Monday, December 17, 2012

Kimball Christmas Cards

If you aren't visiting Amid Amidi's site 365 Days of Ward Kimball, you're missing out on some beautiful art. Currently, there's lots of Christmas related artwork.

During his talk on Kimball at the Ottawa International Animation Festival last September, Amidi made it a point to say that Kimball's style was evolving towards more modern graphics in the 1940s. The above cards (1945 on top and 1946 on the bottom) are great examples of the turn Kimball's style was taking. Both are, of course, well drawn. But while the 1945 card is conventional in its use of perspective and structure, the '46 card breaks away from realistic perspective and revels in flattening out shapes.  While UPA would animate this stylistic approach a couple of years later, Kimball was prepared to do so but wouldn't get the chance until Melody, Toot Whistle Plunk and Boom and the TV episodes he directed for the Disneyland series in the 1950s.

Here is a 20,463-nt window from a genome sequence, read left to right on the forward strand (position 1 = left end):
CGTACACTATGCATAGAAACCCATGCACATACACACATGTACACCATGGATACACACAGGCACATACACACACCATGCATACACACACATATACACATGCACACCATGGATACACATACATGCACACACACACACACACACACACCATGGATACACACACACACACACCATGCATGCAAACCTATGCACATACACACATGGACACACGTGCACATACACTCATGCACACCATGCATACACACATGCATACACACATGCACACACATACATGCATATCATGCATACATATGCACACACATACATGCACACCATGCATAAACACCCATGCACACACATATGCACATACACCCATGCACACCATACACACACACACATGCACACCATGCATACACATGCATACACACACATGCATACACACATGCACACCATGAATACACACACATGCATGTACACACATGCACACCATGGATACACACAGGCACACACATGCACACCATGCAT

Amid said...

Like you said, Mark, the cards are valuable documents that chart Kimball's developing graphic style. At the time that Kimball drew the 1946 card, he was animating "Pecos Bill" and there was a certain amount of concern around the studio that he was trying to do "Brotherhood of Man"-style animation. He clearly wasn't, but he had been vocal about his appreciation of the short, which unnerved people like director Clyde Geronimi.

Floyd Norman said...

Gerry wasn't the only old school Disney guy unnerved by the changes in animation's evolving graphic style. Eventually, the fifties brought new guys such as Eyvind Earle, Dick Ung, Homer Jonas and Vic Haboush who would worry the old guard even more.

However, we kept pushing these changes, and you can see it even in the little "Wind Wagon Smith" short we made in the early sixties. Exciting times.